Please use this identifier to cite or link to this item:
- Accuracy of nonlinear feed formulation for broiler chickens: maximising broiler profit
- Universidade Estadual Paulista (UNESP)
- The modeling technique is simple, useful and practical to calculate optimum nutrient density to maximize profit margins, using nonlinear programming by predictive broiler performance. To demonstrate the influence of the broiler price could interact with nutrient density, the experiment aimed to define the quadratic equations for consumption and weight gain, based on modeling, to be applied to nonlinear programming, according to sex (male and female) in the starter (1 to 21 days), grower (22 to 42 days) and finisher phases (43 to 56 days). The experimental design was a randomized, totaling 6 treatments [energy levels of 2800, 2900, 3000, 3100, 3200 and 3300kcal AME/kg with constant nutrient : AME (Apparent Metabolizable Energy)] with 4 replicates and 10 birds per plot, using the program free download PPFR Excel workbook for feed formulation (http://www.foa.unesp.br/downloads/file_detalhes.asp?CatCod=4&SubCatCod=138&FileCod=1677). Data from this trial confirmed that there was a significant relationship between feed intake and total energy consumption of the diet, in which feed intake was increased or decreased simply to keep the amount of energy, with a constant rate of nutrient : AME. Therefore, the data support that if the essential dietary nutrients are kept in proportion to the energy density of the diet, according to the appropriate requirements (male / female) of broilers, the weight and feed conversion are significantly (P<0.05) favored by increasing the energy density of the diet. Thus, it enables the application of models for maximum profit (nonlinear formulation), to estimate the proportion of weight gain most appropriate according to the price paid by the market.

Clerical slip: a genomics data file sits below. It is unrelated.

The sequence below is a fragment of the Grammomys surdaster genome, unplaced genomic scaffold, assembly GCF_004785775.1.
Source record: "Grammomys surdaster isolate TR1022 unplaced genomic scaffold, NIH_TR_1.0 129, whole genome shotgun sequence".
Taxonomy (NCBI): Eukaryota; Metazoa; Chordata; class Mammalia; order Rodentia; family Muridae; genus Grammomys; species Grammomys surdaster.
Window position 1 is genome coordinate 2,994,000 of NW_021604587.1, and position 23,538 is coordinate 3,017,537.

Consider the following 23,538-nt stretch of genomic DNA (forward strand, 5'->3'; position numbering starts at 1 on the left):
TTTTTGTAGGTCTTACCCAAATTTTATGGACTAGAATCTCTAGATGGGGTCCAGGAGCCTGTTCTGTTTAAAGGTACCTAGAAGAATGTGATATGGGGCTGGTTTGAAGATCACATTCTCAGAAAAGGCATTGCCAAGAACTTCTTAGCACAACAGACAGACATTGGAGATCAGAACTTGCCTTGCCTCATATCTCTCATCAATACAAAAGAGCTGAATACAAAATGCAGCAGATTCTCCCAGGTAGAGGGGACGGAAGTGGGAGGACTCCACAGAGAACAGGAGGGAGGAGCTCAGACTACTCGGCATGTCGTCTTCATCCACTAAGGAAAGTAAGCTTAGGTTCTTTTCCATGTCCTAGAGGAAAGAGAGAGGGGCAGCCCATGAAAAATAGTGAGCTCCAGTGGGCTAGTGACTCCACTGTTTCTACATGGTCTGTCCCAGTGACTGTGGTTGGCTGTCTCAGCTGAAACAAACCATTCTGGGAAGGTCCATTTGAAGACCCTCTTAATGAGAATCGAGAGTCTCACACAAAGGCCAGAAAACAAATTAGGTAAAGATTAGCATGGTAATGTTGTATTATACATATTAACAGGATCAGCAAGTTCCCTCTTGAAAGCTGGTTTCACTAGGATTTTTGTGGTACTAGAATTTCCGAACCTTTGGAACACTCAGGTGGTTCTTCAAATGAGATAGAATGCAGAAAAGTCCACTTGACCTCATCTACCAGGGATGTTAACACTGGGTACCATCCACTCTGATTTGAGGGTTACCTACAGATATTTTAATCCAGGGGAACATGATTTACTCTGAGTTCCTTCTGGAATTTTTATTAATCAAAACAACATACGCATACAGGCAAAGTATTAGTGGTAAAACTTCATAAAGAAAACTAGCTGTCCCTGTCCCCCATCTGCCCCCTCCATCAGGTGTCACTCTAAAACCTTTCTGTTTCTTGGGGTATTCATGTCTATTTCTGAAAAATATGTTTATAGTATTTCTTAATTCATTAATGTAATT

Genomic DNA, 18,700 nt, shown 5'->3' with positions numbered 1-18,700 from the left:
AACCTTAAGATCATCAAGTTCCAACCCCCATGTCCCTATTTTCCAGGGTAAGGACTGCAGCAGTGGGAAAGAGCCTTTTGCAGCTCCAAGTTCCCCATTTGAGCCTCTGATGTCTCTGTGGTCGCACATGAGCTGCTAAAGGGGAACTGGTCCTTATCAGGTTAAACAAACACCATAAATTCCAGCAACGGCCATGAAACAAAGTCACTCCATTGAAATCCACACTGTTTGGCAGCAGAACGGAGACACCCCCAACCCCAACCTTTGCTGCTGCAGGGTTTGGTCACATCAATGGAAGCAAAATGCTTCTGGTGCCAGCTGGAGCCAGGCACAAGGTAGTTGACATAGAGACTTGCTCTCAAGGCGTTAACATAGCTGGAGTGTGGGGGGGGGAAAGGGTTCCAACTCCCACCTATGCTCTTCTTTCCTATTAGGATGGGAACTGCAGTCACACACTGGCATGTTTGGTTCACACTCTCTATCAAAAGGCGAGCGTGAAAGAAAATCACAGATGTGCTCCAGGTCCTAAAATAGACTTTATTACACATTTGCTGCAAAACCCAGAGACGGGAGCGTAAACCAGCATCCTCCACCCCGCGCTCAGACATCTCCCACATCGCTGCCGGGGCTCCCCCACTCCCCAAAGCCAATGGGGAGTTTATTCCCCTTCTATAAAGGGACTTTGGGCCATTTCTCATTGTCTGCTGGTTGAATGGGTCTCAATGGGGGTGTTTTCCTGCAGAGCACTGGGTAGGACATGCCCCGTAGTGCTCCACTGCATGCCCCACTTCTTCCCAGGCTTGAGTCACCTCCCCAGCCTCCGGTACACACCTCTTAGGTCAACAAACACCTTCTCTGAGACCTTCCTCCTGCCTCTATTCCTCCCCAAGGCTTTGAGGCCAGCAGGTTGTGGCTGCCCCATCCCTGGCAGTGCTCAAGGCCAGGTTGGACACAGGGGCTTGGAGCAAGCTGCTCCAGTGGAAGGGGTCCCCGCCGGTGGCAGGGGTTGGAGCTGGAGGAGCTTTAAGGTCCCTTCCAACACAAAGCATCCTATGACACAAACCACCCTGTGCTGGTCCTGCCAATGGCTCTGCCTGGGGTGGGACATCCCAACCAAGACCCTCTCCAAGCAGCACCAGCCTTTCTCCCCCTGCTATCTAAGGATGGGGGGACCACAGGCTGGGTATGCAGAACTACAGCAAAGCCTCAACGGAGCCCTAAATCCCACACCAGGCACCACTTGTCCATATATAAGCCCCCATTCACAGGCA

- Poultry Science, v. 91, n. S.1, p. 238-239, 2012.
- Energy density
- Feed formulation
- Maximum profitability
- Acesso restrito
There are no files associated with this item.
Items in DSpace are protected by copyright, with all rights reserved, unless otherwise indicated.